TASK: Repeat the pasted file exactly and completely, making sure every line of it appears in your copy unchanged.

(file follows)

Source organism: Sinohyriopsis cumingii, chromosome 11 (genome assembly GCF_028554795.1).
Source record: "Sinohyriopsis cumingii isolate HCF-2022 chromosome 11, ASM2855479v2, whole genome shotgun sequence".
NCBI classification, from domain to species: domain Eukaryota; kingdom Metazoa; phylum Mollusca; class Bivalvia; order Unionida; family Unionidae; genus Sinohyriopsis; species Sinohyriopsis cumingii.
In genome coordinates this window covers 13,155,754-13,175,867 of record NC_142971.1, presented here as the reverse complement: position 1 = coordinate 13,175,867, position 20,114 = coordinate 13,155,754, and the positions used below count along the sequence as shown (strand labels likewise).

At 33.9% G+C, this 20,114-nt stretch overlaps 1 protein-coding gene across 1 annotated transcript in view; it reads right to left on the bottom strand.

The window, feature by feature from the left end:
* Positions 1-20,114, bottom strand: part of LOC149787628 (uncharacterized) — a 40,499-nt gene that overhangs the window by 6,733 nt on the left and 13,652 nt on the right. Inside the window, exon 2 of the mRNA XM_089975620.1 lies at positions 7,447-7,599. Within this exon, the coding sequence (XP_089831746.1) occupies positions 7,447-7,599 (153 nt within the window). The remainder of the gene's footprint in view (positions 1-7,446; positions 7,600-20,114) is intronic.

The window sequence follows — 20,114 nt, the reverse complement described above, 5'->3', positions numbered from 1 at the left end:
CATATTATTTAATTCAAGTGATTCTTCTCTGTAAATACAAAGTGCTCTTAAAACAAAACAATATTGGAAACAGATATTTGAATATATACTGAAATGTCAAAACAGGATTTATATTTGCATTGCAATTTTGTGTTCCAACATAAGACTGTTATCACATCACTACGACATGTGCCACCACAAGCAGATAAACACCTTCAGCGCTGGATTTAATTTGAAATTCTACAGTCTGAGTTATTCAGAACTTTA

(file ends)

Source organism: Sinohyriopsis cumingii, chromosome 11 (genome assembly GCF_028554795.1).
Source record: "Sinohyriopsis cumingii isolate HCF-2022 chromosome 11, ASM2855479v2, whole genome shotgun sequence".
NCBI classification, from domain to species: domain Eukaryota; kingdom Metazoa; phylum Mollusca; class Bivalvia; order Unionida; family Unionidae; genus Sinohyriopsis; species Sinohyriopsis cumingii.
In genome coordinates this window covers 13,155,754-13,175,867 of record NC_142971.1, presented here as the reverse complement: position 1 = coordinate 13,175,867, position 20,114 = coordinate 13,155,754, and the positions used below count along the sequence as shown (strand labels likewise).

At 33.9% G+C, this 20,114-nt stretch overlaps 1 protein-coding gene across 1 annotated transcript in view; it reads right to left on the bottom strand.

The window, feature by feature from the left end:
* Positions 1-20,114, bottom strand: part of LOC149787628 (uncharacterized) — a 40,499-nt gene that overhangs the window by 6,733 nt on the left and 13,652 nt on the right. Inside the window, exon 2 of the mRNA XM_089975620.1 lies at positions 7,447-7,599. Within this exon, the coding sequence (XP_089831746.1) occupies positions 7,447-7,599 (153 nt within the window). The remainder of the gene's footprint in view (positions 1-7,446; positions 7,600-20,114) is intronic.

The window sequence follows — 20,114 nt, the reverse complement described above, 5'->3', positions numbered from 1 at the left end:
CATATTATTTAATTCAAGTGATTCTTCTCTGTAAATACAAAGTGCTCTTAAAACAAAACAATATTGGAAACAGATATTTGAATATATACTGAAATGTCAAAACAGGATTTATATTTGCATTGCAATTTTGTGTTCCAACATAAGACTGTTATCACATCACTACGACATGTGCCACCACAAGCAGATAAACACCTTCAGCGCTGGATTTAATTTGAAATTCTACAGTCTGAGTTATTCAGAACTTTA